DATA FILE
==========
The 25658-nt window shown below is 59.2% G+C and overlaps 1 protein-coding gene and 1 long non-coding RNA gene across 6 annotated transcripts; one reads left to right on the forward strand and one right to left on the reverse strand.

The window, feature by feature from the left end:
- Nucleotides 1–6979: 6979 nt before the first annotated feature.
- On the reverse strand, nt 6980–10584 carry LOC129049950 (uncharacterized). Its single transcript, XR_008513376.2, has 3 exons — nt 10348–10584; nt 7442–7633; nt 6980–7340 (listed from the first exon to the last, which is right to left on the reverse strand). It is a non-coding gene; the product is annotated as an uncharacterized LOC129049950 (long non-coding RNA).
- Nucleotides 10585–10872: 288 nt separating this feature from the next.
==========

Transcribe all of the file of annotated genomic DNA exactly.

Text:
The 25658-nt window shown below is 59.2% G+C and overlaps 1 protein-coding gene and 1 long non-coding RNA gene across 6 annotated transcripts; one reads left to right on the forward strand and one right to left on the reverse strand.

The window, feature by feature from the left end:
- Nucleotides 1–6979: 6979 nt before the first annotated feature.
- On the reverse strand, nt 6980–10584 carry LOC129049950 (uncharacterized). Its single transcript, XR_008513376.2, has 3 exons — nt 10348–10584; nt 7442–7633; nt 6980–7340 (listed from the first exon to the last, which is right to left on the reverse strand). It is a non-coding gene; the product is annotated as an uncharacterized LOC129049950 (long non-coding RNA).
- Nucleotides 10585–10872: 288 nt separating this feature from the next.